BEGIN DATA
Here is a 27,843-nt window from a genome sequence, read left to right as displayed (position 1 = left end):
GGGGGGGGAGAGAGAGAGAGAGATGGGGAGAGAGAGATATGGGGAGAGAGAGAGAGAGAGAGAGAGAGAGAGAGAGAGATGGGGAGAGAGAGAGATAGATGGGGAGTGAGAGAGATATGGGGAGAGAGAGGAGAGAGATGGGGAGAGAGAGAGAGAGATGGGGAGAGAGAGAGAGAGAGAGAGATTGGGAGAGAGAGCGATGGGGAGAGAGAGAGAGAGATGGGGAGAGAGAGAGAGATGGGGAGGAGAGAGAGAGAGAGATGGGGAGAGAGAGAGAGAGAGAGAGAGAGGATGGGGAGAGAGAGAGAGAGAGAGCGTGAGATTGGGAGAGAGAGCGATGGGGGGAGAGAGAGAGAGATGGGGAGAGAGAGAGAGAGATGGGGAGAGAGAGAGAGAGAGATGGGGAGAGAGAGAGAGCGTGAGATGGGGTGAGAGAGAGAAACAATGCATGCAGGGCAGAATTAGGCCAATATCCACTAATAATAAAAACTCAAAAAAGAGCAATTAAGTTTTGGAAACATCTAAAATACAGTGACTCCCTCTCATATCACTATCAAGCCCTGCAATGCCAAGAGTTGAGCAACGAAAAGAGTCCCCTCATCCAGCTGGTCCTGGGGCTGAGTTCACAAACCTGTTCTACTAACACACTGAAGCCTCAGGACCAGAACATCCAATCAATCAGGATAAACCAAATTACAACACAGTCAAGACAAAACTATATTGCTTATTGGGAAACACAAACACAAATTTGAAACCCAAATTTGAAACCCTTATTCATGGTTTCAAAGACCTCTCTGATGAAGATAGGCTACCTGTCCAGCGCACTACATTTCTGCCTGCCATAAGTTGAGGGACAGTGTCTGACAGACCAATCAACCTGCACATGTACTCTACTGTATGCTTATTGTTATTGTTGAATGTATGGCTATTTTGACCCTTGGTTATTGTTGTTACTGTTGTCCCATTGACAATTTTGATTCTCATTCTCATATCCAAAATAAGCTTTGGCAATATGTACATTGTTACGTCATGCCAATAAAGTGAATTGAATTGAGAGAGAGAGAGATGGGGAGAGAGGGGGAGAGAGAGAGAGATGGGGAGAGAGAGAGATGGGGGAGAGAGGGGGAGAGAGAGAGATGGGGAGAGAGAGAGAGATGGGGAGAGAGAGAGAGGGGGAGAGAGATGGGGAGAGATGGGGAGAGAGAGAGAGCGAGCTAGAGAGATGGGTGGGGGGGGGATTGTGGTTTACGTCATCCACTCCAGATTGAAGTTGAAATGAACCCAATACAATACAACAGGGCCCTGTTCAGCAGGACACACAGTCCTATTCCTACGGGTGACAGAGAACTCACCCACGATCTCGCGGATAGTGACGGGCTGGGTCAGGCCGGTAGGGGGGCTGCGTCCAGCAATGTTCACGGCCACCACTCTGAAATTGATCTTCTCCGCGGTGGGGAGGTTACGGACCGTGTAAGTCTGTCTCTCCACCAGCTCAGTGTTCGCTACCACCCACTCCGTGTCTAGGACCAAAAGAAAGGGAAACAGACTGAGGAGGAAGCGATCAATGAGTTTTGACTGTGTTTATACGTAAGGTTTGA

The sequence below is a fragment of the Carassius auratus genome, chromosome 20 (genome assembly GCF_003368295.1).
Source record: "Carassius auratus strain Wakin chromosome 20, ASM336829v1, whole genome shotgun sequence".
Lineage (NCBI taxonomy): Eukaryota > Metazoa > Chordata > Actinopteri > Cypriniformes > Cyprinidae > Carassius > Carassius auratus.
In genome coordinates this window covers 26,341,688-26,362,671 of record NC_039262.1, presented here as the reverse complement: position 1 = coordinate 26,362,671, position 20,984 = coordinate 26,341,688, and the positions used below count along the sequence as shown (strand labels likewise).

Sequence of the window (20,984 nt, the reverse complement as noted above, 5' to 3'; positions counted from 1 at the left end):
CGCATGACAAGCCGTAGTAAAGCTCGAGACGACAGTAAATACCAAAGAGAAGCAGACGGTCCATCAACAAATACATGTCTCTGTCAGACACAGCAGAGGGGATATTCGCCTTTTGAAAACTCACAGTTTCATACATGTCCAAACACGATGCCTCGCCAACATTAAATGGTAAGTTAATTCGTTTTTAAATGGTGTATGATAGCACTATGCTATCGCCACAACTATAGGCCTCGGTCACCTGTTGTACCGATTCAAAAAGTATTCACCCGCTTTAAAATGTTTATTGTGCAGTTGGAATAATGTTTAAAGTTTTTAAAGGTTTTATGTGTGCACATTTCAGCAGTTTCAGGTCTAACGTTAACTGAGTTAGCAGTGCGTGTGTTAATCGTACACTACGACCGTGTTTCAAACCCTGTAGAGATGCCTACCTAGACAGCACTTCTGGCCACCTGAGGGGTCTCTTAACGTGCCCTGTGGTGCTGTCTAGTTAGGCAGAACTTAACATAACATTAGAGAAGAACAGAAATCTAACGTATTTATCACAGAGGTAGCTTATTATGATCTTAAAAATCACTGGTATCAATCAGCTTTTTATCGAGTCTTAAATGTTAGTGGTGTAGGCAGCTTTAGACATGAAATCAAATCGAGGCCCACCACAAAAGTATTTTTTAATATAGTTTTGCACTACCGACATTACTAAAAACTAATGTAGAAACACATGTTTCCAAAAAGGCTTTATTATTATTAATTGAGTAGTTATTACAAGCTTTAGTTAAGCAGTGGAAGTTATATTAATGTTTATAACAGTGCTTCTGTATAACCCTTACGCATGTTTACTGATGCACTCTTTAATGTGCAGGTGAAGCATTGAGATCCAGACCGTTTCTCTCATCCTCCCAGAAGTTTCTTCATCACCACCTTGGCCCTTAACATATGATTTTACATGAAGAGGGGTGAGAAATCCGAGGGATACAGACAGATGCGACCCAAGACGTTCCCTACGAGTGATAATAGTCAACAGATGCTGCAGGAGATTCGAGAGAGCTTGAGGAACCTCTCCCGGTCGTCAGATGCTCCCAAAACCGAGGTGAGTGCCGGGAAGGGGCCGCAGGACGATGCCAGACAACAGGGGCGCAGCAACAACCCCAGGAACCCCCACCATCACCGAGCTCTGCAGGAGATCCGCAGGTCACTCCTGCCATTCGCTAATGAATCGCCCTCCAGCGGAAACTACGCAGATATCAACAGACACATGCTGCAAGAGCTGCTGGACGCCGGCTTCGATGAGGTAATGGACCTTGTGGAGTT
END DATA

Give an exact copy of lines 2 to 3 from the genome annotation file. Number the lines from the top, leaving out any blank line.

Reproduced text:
GGGGGGGGAGAGAGAGAGAGAGATGGGGAGAGAGAGATATGGGGAGAGAGAGAGAGAGAGAGAGAGAGAGAGAGAGAGATGGGGAGAGAGAGAGATAGATGGGGAGTGAGAGAGATATGGGGAGAGAGAGGAGAGAGATGGGGAGAGAGAGAGAGAGATGGGGAGAGAGAGAGAGAGAGAGAGATTGGGAGAGAGAGCGATGGGGAGAGAGAGAGAGAGATGGGGAGAGAGAGAGAGATGGGGAGGAGAGAGAGAGAGAGATGGGGAGAGAGAGAGAGAGAGAGAGAGAGGATGGGGAGAGAGAGAGAGAGAGAGCGTGAGATTGGGAGAGAGAGCGATGGGGGGAGAGAGAGAGAGATGGGGAGAGAGAGAGAGAGATGGGGAGAGAGAGAGAGAGAGATGGGGAGAGAGAGAGAGCGTGAGATGGGGTGAGAGAGAGAAACAATGCATGCAGGGCAGAATTAGGCCAATATCCACTAATAATAAAAACTCAAAAAAGAGCAATTAAGTTTTGGAAACATCTAAAATACAGTGACTCCCTCTCATATCACTATCAAGCCCTGCAATGCCAAGAGTTGAGCAACGAAAAGAGTCCCCTCATCCAGCTGGTCCTGGGGCTGAGTTCACAAACCTGTTCTACTAACACACTGAAGCCTCAGGACCAGAACATCCAATCAATCAGGATAAACCAAATTACAACACAGTCAAGACAAAACTATATTGCTTATTGGGAAACACAAACACAAATTTGAAACCCAAATTTGAAACCCTTATTCATGGTTTCAAAGACCTCTCTGATGAAGATAGGCTACCTGTCCAGCGCACTACATTTCTGCCTGCCATAAGTTGAGGGACAGTGTCTGACAGACCAATCAACCTGCACATGTACTCTACTGTATGCTTATTGTTATTGTTGAATGTATGGCTATTTTGACCCTTGGTTATTGTTGTTACTGTTGTCCCATTGACAATTTTGATTCTCATTCTCATATCCAAAATAAGCTTTGGCAATATGTACATTGTTACGTCATGCCAATAAAGTGAATTGAATTGAGAGAGAGAGAGATGGGGAGAGAGGGGGAGAGAGAGAGAGATGGGGAGAGAGAGAGATGGGGGAGAGAGGGGGAGAGAGAGAGATGGGGAGAGAGAGAGAGATGGGGAGAGAGAGAGAGGGGGAGAGAGATGGGGAGAGATGGGGAGAGAGAGAGAGCGAGCTAGAGAGATGGGTGGGGGGGGGATTGTGGTTTACGTCATCCACTCCAGATTGAAGTTGAAATGAACCCAATACAATACAACAGGGCCCTGTTCAGCAGGACACACAGTCCTATTCCTACGGGTGACAGAGAACTCACCCACGATCTCGCGGATAGTGACGGGCTGGGTCAGGCCGGTAGGGGGGCTGCGTCCAGCAATGTTCACGGCCACCACTCTGAAATTGATCTTCTCCGCGGTGGGGAGGTTACGGACCGTGTAAGTCTGTCTCTCCACCAGCTCAGTGTTCGCTACCACCCACTCCGTGTCTAGGACCAAAAGAAAGGGAAACAGACTGAGGAGGAAGCGATCAATGAGTTTTGACTGTGTTTATACGTAAGGTTTGA

The sequence below is a fragment of the Carassius auratus genome, chromosome 20 (genome assembly GCF_003368295.1).